Producers are now harvesting their 2023 soybean fields, and thus may be keenly interested in how their pre-harvest yield estimates compare with post-harvest reality. Unfortunately, their combine yield monitors are likely displaying the impact of the 2023 growing season weather pattern — which was mostly wet and cool in July during the seed number setting stages of R1-R2 (flowering) and R3-R4 (podding), but then was mostly dry/hot in August during the seed mass setting stages of R5-R7 (seed-filling). This 2023 weather pattern has resulted in a reduction in the size of the harvested seeds, which means that more (small) seeds will be required to make up a pound. This impact is not unexpected based on prior research (see the companion CropWatch article).
Using a Condensed Yield Equation for a Post-Harvest Yield Component Analysis
Soybean seed yield is ultimately a function of just these two key components: (a) the number of seeds harvested per unit of area, and (b) the number of seeds per unit of mass weight. Here, we condense the previous equation to create a more simplified biophysical equation that producers can use in a post-harvest yield component analysis.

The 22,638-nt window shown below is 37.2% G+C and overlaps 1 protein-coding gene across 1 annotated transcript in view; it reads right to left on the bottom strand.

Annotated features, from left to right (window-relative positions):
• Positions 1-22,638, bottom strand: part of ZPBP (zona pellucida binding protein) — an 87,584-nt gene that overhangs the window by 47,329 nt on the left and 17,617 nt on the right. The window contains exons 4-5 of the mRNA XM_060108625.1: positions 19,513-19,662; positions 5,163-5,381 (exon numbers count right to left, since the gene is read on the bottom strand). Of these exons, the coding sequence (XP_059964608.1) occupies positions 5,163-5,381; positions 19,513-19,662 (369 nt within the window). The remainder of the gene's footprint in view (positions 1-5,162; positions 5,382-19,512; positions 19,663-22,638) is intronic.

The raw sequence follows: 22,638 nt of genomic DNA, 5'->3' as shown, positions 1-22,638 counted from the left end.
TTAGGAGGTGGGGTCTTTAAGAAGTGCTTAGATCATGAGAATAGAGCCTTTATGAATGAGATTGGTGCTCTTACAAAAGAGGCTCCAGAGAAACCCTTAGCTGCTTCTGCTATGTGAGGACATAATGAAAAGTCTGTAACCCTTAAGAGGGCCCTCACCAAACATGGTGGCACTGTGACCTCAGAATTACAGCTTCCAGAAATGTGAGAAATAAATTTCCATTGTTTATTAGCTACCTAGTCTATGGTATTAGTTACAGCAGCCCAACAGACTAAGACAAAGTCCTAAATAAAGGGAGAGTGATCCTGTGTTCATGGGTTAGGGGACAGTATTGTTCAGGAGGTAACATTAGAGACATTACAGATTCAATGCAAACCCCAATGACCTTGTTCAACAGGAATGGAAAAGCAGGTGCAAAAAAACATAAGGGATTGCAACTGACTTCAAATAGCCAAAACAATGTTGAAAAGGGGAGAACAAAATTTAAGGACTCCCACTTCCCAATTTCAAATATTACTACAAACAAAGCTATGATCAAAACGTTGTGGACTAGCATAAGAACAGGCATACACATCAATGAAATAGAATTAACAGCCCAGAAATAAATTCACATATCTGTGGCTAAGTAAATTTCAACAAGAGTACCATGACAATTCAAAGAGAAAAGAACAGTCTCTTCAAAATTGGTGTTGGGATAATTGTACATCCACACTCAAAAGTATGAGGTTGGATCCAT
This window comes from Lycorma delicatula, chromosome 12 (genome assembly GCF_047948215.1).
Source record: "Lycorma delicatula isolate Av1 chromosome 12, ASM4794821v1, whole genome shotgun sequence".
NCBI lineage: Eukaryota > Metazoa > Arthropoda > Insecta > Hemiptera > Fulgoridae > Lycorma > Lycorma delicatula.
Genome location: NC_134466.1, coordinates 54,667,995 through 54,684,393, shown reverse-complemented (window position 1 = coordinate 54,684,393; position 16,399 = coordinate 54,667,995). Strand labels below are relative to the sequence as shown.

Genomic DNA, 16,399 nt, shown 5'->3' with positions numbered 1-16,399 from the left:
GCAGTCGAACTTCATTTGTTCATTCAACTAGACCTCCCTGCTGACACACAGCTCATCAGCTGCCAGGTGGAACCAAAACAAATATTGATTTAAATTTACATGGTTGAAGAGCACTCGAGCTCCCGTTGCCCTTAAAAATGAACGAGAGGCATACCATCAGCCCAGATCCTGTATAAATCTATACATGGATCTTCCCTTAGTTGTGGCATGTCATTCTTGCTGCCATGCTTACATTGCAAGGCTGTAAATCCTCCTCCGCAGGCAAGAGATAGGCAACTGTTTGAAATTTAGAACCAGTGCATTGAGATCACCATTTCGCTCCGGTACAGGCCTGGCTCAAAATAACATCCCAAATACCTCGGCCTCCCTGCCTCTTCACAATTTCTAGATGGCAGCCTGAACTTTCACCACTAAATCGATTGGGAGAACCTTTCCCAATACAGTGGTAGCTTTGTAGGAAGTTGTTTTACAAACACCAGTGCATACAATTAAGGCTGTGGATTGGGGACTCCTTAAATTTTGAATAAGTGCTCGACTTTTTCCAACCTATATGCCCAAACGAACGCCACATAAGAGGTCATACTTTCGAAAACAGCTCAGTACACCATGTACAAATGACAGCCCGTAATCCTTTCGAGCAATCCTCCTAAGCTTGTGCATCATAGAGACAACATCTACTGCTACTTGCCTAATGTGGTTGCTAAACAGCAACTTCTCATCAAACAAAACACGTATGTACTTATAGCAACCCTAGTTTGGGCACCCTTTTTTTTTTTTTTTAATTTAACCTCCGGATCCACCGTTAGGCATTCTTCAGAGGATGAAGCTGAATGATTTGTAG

Seed Yield (bushels/acre) =
[(Seeds/square foot) x (43,560 square feet/acre)] ÷ [(Seeds/pound) x (60 pounds/bushel)]
An intrinsic property of this equation is the n-1 degrees of freedom, meaning if values are measured or estimated for any two of the three equation variables, then the value for the other variable is instantly knowable (via rearrangement of the equation). This is evident in Table 1. The left column displays vertically arrayed data cells whose values range from 100 to 500 harvested seeds/square foot of ground area. The horizontal row across the top displays data cells whose values range from 4,000 to 1,500 seeds/pound (i.e., from small to large seeds). The body of the table displays soybean seed yield data cells, wherein each has a value derivable from the intersection of a left column data cell with a top row data cell.